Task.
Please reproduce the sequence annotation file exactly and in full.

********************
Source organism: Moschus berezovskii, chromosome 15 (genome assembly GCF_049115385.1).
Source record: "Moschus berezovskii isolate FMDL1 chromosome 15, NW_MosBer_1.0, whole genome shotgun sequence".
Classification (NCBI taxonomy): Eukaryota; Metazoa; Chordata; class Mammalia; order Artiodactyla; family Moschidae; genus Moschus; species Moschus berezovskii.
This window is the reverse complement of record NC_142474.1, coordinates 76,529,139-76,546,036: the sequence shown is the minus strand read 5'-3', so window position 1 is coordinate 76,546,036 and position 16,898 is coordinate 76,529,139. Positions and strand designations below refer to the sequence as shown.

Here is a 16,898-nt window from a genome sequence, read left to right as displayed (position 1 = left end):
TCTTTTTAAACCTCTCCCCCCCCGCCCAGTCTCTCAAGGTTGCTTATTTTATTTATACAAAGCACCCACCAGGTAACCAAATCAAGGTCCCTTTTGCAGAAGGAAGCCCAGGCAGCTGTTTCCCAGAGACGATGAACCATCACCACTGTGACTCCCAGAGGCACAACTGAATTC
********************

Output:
Source organism: Moschus berezovskii, chromosome 15 (genome assembly GCF_049115385.1).
Source record: "Moschus berezovskii isolate FMDL1 chromosome 15, NW_MosBer_1.0, whole genome shotgun sequence".
Classification (NCBI taxonomy): Eukaryota; Metazoa; Chordata; class Mammalia; order Artiodactyla; family Moschidae; genus Moschus; species Moschus berezovskii.
This window is the reverse complement of record NC_142474.1, coordinates 76,529,139-76,546,036: the sequence shown is the minus strand read 5'-3', so window position 1 is coordinate 76,546,036 and position 16,898 is coordinate 76,529,139. Positions and strand designations below refer to the sequence as shown.

Here is a 16,898-nt window from a genome sequence, read left to right as displayed (position 1 = left end):
TCTTTTTAAACCTCTCCCCCCCCGCCCAGTCTCTCAAGGTTGCTTATTTTATTTATACAAAGCACCCACCAGGTAACCAAATCAAGGTCCCTTTTGCAGAAGGAAGCCCAGGCAGCTGTTTCCCAGAGACGATGAACCATCACCACTGTGACTCCCAGAGGCACAACTGAATTC